1. True, screening ahead of time will keep out much of what they consider ‘unrepentant sinners’. Expulsion after joining would be more difficult to conceal and apparently students have been expelled in the past (some could be legitimate such as failure to come to practice or, if the group requires a minimum grade point average, failure to maintain that gps) others a bit more dubious for groups receiving university funding.

        UNC requirements for official recognition are at

        A key difference between UNC requirements and the recently decided Supreme Court Case is the UNC does allow viewpoint discrimination for groups; Hasting College did not. Admittedly I don’t know how UNC mesh no religious discrimination with allowing discrimination on religious views.

  3. Naturally, in cases like this one wonders why one would retain beliefs of people who, first of all, want to expel you for being who you are and, second of all, then offer up insipid horseshit like ‘it was done out of love’.

  4. So they would have allowed him to stay as long as he had constantly voiced his self-loathing for being something they despise?

  5. I tend to think these sort of events are self-inflicted. Why would a gay student embrace a religion that holds him in contempt? Why would women?

    It’s a bit like the old story of the indian that carries a frozen snake in his shirt and then is surprised when he gets bitten.

    1. I agree. In fact, while I am very strongly in favor of LGBT rights, I think that it’s not actually a bad thing that religious clubs like this can kick out gay members, as it makes the religion’s actual beliefs more publicly obvious. In my view, these groups should be able to discriminate, and the public should be able to see that discrimination.

    2. I partially agree, but as a practical matter it’s not really relevant. Families are torn apart and lives are ruined by religious LGBT discrimination. In a perfect world, people would be like, “Oh, that’s really stupid. I’m not going to believe that bullshit anymore.” But in our somewhat less perfect word, I’ll settle for, “This particular part of the bullshit I believe in is particularly stupid and hateful, so I’m going to discard that (and try to get others who believe in my chosen stupid bullshit to do the same) while keeping the rest of the bullshit.”

      Let’s not let the perfect be the enemy of the good, here. I too am baffled by LGBT people (and women) who want to be a part of these religious groups, but they do want to for reasons incomprehensible to me, and when they are barred it simply creates more hurt and suffering.

  6. From UNC’s webpage:

    “With lux, libertas — light and liberty — as its founding principles, the University has charted a bold course of leading change to improve society and to help solve the world’s greatest problems.”

    Oh, yea, they’re doing a bang-up job at UNC-CH. We can look forward to seein’ some real leadership types grageeatin’ real soon.

    We’re surrounded!

  7. I’ve lived in the Bible Belt, specifically, NC, since 1998 and have been associated at one level or another with several institutions of higher-learning (public, private; academically distinguished & not; multi-cultural/diverse & not). IMO, there exists a conspiracy of silence regarding the issues discussed in Coyne’s post and by commenters. A bizarre, documentable occurrence is that most of these institutions, even the church-affiliated ones, receive Federal funds. Most do not realize that the US government makes allowances for “faith-based” initiatives. With sophisticated grant-writers it is, in my experience, relatively easy to justify a broad range of programs by framing them in language down-playing the religious (read fundamental-Christian) agendas. It has often occurred to me that rationalizations in favor of the not-so-subtle & religiously-motivated goals & objectives that are very disturbing to many of us, may be justified by a certain brand of libertarianism that may be viewed as legal by broad (Conservative) constructionists.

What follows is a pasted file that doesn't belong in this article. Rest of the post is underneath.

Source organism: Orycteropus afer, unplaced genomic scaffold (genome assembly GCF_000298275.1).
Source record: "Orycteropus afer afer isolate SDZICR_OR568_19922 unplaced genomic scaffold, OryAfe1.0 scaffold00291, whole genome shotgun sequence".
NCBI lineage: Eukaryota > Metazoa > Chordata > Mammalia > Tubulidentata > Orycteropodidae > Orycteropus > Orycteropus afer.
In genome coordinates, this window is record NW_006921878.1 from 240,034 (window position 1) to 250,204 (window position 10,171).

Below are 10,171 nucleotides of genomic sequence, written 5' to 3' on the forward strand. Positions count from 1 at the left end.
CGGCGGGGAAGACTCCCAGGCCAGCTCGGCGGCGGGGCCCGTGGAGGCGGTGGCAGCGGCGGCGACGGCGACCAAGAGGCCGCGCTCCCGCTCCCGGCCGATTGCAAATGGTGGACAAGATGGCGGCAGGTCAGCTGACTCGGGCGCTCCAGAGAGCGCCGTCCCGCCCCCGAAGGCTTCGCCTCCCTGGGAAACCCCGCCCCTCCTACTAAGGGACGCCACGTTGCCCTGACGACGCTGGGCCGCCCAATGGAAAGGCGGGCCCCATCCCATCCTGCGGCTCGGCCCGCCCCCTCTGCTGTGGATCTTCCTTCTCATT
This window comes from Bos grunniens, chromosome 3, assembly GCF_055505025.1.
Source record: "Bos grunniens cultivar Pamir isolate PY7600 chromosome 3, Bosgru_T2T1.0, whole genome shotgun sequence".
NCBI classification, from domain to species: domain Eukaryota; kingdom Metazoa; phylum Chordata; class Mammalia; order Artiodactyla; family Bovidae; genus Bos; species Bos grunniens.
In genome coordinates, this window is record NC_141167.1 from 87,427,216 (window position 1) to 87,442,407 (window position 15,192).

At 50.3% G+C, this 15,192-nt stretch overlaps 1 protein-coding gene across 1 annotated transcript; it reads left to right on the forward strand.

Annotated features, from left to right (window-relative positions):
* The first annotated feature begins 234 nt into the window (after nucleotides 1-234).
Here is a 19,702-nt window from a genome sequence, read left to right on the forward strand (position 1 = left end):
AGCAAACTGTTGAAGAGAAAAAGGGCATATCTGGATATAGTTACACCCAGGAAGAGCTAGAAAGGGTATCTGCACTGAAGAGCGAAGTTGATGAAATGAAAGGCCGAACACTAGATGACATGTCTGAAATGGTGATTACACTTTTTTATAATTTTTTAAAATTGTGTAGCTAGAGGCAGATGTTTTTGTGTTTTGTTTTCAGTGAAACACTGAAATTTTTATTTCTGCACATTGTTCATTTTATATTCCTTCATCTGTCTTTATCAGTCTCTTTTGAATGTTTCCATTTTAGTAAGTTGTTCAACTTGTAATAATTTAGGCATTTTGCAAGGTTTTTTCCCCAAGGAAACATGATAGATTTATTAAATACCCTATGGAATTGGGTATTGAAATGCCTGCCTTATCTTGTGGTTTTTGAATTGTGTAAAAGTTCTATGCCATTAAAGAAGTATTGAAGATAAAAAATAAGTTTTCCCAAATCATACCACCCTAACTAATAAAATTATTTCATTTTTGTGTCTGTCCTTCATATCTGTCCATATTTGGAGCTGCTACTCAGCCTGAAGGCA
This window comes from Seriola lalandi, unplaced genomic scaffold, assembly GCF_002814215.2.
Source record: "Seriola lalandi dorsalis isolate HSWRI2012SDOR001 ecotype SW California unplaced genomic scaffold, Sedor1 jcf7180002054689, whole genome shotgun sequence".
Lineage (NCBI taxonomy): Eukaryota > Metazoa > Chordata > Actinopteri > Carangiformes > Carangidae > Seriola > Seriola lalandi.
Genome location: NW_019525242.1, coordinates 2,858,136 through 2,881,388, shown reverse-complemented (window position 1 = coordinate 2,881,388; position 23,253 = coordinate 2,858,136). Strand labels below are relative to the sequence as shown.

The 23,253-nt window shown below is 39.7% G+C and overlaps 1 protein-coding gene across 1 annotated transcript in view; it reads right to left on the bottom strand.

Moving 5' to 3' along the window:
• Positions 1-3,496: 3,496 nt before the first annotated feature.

8. Addendum: NSF & NIH are among the Federal agencies funding openly or covertly religious colleges&universities/departments, etc. Often, but not always or necessarily, these grants are designated ones for “minorities”, “minority institutions”, “pilot”/”exploratory” funding and the like, yielding initiatives whose legal or other boundaries are fuzzy if not non-existant. It is amazing what liberalism and/or m/paternalism have wrought.

  9. This is a perfect example of how religion makes good people do something bad – even to someone that they appear to actually like.

    “the group made its decision out of love for Thomason, not hate”

    Nothing says ‘I love you’ better than expelling someone for thinking differently to you, amirite?

  10. At best there are perhaps 2 or 3 explicit references in the Bible that condemn homosexual behavior. Yet there are about 113 explicit references (by my count) that require strict adherence to ceremonial cleanliness.

    Below is a link to a tongue-in-cheek call to action to RESTORE TRADITIONAL CLEANLINESS to its rightful status as law of the land. It’s worth a look, and a few chuckles.

  11. I was going to UNC during the early 2000s, when we had a full on plague of a capella groups, and a lot of my friends joined up in their own group, and while supporting them, I saw Psalm 100 sing a couple of times as an opening act. They were a group of people that were so happy about Jesus they almost started crying when they talked about him, and were generally the sort of group that made me cringe to see.